The European Commission is looking at the marine and maritime industry to help Europe’s economic recovery. The European Commission has released its ‘Blue Growth‘ strategy and included in areas of growth is the offshore wind energy industry.

The European Wind Energy Association (AWEA) is predicting the offshore wind energy industry will have a five-fold increase in offshore wind jobs within the decade. In support of this, ‘Blue Growth’ includes offshore wind as a key element of current and future economic growth. The industry contributes to Europe’s competitiveness while also benefiting other industrial sectors such as the manufacturers of the wind turbines and its components.

“EWEA has estimated 35,000 people were employed in jobs related to the offshore wind sector in 2010,” said Anne-Bénédicte Genachte, EWEA’s regulatory affairs advisor for offshore wind, “and this will increase to 170,000 by 2020. EWEA welcomes the Commission’s strategy for the maritime sector and hopes concrete policy initiatives will follow. More specifically, EWEA looks forward to the legislative proposal on Maritime Spatial Planning the Commission should publish soon. Maritime Spatial Planning is key to Blue Growth and should not be further delayed.”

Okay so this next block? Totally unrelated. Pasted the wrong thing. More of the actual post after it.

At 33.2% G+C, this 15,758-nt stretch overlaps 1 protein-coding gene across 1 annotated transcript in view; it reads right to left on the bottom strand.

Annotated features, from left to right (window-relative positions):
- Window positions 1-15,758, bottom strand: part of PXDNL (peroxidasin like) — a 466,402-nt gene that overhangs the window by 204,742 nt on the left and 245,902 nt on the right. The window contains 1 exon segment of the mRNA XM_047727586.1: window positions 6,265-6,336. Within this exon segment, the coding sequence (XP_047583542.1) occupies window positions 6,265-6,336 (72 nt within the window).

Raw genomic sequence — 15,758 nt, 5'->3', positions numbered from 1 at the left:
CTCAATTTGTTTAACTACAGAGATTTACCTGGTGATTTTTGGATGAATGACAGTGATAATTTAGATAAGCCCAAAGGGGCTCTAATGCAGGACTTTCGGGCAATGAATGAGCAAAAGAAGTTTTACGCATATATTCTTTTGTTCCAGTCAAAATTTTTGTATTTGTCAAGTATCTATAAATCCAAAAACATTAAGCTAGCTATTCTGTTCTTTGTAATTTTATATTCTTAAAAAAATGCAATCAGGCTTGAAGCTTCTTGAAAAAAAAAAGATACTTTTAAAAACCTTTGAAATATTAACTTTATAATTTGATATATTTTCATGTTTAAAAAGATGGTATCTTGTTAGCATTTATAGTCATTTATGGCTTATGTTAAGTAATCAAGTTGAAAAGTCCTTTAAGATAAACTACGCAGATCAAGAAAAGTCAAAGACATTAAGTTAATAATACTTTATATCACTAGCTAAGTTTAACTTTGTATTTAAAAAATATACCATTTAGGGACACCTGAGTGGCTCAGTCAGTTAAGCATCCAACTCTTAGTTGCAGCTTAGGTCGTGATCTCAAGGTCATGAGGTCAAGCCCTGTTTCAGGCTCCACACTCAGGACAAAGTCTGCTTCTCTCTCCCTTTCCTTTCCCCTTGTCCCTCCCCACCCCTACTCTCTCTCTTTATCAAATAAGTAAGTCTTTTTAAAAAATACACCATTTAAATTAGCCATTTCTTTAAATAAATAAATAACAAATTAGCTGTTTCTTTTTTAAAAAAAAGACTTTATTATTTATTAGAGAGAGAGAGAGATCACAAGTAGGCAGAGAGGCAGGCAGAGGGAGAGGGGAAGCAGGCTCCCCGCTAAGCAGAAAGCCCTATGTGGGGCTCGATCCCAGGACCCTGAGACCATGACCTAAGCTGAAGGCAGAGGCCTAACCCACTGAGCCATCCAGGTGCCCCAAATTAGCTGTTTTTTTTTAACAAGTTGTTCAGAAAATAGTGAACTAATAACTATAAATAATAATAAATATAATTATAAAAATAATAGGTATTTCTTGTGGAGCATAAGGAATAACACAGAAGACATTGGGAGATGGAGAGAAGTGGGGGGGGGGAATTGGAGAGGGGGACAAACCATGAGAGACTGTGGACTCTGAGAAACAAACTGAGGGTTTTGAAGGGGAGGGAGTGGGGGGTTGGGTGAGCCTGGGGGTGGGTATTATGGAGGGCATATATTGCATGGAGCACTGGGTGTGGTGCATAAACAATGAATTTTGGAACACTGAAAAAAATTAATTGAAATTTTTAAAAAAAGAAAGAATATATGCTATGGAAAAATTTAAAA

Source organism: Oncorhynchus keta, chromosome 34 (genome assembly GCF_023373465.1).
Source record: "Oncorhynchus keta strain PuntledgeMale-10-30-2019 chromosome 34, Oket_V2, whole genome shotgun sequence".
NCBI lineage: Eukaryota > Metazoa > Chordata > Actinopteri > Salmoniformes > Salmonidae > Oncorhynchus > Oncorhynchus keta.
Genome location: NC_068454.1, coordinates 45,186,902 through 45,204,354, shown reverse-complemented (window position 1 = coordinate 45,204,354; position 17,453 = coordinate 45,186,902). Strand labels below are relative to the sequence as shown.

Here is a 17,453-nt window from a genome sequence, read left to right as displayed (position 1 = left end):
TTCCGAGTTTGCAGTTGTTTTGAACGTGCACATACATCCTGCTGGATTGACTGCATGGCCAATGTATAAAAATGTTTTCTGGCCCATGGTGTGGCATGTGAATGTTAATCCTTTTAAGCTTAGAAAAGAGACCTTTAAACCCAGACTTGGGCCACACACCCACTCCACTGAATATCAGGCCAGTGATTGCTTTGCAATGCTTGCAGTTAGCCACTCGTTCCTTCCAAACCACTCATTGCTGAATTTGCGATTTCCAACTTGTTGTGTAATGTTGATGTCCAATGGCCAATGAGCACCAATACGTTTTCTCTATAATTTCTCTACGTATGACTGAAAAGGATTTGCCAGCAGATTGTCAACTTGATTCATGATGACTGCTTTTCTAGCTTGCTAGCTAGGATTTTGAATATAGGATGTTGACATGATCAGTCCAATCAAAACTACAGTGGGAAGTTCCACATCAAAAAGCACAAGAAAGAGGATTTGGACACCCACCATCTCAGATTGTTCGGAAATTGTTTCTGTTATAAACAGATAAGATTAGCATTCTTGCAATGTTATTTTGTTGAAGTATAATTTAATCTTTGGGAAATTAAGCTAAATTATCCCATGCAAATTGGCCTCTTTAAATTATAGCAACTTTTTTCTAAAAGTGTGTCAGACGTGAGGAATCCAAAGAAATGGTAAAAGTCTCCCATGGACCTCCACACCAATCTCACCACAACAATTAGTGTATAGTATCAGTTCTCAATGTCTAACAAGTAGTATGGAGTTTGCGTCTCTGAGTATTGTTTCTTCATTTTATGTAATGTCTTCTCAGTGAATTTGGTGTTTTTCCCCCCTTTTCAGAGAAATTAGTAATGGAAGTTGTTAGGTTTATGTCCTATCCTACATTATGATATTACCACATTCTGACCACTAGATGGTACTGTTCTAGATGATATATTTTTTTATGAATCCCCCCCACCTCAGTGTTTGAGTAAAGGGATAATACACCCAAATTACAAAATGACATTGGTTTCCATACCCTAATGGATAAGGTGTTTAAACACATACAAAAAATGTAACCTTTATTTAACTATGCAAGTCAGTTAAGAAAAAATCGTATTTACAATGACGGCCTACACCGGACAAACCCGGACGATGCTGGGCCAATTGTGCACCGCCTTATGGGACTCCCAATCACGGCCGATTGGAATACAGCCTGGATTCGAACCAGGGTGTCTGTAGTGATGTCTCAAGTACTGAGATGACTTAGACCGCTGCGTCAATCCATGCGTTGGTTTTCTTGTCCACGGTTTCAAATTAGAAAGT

EWEA says to achieve the industry’s expected growth the offshore wind sector requires a policy framework that provides long term regulatory certainty.

AWEA Wants New 2030 Renewable Energy Target

Several Ministers met earlier this week at an informal Energy Council meeting in Nicosia. In response, the European Wind Energy Association (EWEA) warned that their credibility was at risk if they debated future renewable energy policy without considering a new 2030 European Union (EU) Renewable Energy target. The discussion was not on the group’s agenda.

“There is no point debating future renewable energy policy without discussing a 2030 target,” warned Stephane Bourgeois, Head of Regulatory Affairs at EWEA in Brussels. “It makes no sense to ignore the one policy that has worked most successfully up to now. Ministers should recognise the benefits of such a target.”

The European Commission has released information about its Renewable Energy Strategy. The accompanying impact assessment was believed to support a 2030 Renewable energy target. This, the strategy outlined, would create more economic activity, reduce fossil fuel dependence, and create more innovation and competition across the European technology sector.

Bourgeois added, “an EU renewables policy cannot be based only on emission reductions and decarbonisation, as some ministers might wish. Only by enabling investment in renewables can the EU cut the cost of fuel imports and be sure to create European jobs.”

Iowa Groups Call for Renewal of PTC